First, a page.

When I sat down today to make up my to-do list it occurred to me that this was going to be a very busy week. And to make matters worse, I had no one to blame except myself. For much of my life I’ve had trouble saying no to people, especially when it comes in areas I think are important. But as I’ve mentioned before, I recently read Essentialism—The Disciplined Pursuit of Less by Greg McKeown. Not only does the book focus on eliminating everything that is unessential in our lives so we can focus on what really matters, McKeown suggests that learning to say “No” is a critical and courageous step required to do just that. So for those of us on the path to simplifying our lives or those of us who want to live by design rather than default, it is very SMART to learn ways to say No from here on out. [Read more…]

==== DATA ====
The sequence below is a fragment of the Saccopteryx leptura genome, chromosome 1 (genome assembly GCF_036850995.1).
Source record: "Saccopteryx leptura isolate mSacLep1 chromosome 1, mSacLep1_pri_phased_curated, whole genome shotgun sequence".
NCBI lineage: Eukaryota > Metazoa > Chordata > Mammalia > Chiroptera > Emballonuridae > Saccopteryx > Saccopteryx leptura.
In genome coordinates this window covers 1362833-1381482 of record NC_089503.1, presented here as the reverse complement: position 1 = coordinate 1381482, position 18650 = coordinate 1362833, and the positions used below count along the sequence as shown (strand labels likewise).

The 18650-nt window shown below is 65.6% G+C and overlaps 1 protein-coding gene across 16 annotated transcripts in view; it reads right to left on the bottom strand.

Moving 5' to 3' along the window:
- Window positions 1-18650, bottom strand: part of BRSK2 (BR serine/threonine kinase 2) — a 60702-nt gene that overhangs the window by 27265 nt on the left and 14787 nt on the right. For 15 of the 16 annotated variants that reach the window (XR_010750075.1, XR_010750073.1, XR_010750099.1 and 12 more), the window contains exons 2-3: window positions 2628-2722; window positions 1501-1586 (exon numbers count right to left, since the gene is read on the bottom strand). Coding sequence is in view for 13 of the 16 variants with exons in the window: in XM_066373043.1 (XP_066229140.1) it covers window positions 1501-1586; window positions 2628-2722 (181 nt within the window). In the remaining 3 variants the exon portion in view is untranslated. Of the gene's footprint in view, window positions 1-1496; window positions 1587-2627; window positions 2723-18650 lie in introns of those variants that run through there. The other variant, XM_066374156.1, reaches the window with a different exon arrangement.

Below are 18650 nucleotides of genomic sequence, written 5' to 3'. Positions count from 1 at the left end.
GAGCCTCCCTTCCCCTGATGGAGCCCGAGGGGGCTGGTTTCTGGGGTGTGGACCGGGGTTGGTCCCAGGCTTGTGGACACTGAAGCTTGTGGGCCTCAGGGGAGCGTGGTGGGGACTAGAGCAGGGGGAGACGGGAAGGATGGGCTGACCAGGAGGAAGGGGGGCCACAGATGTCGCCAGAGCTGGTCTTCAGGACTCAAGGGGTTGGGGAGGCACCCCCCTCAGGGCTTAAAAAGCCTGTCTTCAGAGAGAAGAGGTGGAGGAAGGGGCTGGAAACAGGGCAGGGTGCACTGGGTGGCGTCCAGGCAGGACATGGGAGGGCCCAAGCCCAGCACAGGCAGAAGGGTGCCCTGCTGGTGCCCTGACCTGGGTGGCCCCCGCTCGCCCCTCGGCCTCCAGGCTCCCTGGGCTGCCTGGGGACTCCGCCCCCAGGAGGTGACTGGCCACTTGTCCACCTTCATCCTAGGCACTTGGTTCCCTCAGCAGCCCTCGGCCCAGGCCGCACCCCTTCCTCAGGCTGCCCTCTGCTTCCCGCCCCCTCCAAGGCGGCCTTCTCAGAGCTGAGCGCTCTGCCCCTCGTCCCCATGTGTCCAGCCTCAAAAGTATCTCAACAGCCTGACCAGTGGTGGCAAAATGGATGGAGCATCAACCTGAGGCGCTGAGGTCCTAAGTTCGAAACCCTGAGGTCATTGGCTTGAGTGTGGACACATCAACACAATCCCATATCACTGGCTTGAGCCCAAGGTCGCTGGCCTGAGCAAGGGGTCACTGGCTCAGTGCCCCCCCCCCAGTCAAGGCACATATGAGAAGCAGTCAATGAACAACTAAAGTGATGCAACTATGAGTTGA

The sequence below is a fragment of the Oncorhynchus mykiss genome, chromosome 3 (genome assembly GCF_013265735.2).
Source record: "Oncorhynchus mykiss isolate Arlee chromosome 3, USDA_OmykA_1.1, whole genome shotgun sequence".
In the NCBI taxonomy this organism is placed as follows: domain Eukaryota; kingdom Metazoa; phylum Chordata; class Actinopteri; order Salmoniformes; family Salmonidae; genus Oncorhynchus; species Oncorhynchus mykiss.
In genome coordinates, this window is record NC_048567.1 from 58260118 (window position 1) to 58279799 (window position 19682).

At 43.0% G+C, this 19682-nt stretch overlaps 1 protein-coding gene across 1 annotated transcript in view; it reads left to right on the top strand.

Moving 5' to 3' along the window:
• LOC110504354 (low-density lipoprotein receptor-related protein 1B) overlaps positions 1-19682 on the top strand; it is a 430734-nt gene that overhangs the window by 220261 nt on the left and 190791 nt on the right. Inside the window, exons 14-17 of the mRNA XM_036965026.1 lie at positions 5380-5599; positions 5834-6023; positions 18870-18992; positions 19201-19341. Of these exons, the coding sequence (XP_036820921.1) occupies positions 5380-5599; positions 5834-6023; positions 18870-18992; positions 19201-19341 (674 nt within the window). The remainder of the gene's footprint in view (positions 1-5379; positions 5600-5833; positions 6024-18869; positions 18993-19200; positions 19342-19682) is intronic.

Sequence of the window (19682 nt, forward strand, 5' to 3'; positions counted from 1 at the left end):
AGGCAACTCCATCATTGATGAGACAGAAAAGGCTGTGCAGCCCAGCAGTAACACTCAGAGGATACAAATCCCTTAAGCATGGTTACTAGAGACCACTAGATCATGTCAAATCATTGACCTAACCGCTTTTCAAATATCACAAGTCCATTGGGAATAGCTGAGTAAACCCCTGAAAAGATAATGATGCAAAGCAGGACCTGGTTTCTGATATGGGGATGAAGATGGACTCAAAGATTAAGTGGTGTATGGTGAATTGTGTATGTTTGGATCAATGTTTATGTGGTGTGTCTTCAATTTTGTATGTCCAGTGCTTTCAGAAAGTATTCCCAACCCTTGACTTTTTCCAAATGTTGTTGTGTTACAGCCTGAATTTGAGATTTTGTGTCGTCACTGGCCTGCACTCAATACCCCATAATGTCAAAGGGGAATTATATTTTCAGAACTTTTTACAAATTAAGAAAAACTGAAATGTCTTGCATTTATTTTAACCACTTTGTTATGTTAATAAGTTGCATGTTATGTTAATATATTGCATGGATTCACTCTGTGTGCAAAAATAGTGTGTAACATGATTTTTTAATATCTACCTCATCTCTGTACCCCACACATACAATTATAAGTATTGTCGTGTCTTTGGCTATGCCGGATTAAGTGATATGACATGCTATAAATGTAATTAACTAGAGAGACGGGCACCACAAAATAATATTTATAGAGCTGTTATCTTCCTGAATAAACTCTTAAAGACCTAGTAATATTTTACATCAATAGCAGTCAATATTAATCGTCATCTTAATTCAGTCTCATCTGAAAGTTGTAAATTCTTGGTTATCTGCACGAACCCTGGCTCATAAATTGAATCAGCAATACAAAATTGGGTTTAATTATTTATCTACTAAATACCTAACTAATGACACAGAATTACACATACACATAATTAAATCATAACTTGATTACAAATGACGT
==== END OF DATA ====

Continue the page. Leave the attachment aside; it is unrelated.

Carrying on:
I’ve been writing about the value of sustainability, simplicity and minimalism for over six years. Because it’s a big part of living SMART, I’m always on the lookout for ways to introduce new people to the idea and explain the value and incredible advantages that such a perspective offers. Maybe that is why I synchronistically stumbled across the word “essentialism” during a recent Internet surf about how to create more meaning and purpose in a person’s life. Author Greg McKeown uses it frequently in his best selling book, Essentialism—The Disciplined Pursuit of Less. And after reading the book, it’s possible that Essentialism just might be a new and better way of describing what so many of us seek when pursuing minimalism or a simple life. [Read more…]
A couple of years ago Thom and I came up with the word “right-sizing: to help define our new lifestyle. By simplifying our home, managing our finances, focusing on what gives purpose and meaning to our daily experience, and eliminating the unnecessary, we have gradually right-sized almost every area of our life. It was only recently that I realized that in many ways we have also right-sized our diet, our approach to exercise, and our overall health. And while I don’t consider myself an expert, I do feel that as a student of SMART I’ve learned a few things along the way.